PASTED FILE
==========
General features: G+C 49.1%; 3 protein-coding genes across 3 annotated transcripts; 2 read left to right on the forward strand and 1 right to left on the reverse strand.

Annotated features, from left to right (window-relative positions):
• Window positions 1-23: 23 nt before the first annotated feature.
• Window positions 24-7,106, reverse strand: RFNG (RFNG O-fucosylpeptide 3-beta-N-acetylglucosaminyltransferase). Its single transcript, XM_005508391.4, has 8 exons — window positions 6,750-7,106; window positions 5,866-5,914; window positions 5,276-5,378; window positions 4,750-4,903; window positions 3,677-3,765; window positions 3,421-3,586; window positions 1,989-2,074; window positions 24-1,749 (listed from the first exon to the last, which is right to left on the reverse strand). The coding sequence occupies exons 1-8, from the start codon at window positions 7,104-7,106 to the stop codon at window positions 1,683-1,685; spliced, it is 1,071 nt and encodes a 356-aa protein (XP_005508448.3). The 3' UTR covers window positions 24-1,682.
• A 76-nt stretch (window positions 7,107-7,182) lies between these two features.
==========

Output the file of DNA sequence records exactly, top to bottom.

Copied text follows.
General features: G+C 49.1%; 3 protein-coding genes across 3 annotated transcripts; 2 read left to right on the forward strand and 1 right to left on the reverse strand.

Annotated features, from left to right (window-relative positions):
• Window positions 1-23: 23 nt before the first annotated feature.
• Window positions 24-7,106, reverse strand: RFNG (RFNG O-fucosylpeptide 3-beta-N-acetylglucosaminyltransferase). Its single transcript, XM_005508391.4, has 8 exons — window positions 6,750-7,106; window positions 5,866-5,914; window positions 5,276-5,378; window positions 4,750-4,903; window positions 3,677-3,765; window positions 3,421-3,586; window positions 1,989-2,074; window positions 24-1,749 (listed from the first exon to the last, which is right to left on the reverse strand). The coding sequence occupies exons 1-8, from the start codon at window positions 7,104-7,106 to the stop codon at window positions 1,683-1,685; spliced, it is 1,071 nt and encodes a 356-aa protein (XP_005508448.3). The 3' UTR covers window positions 24-1,682.
• A 76-nt stretch (window positions 7,107-7,182) lies between these two features.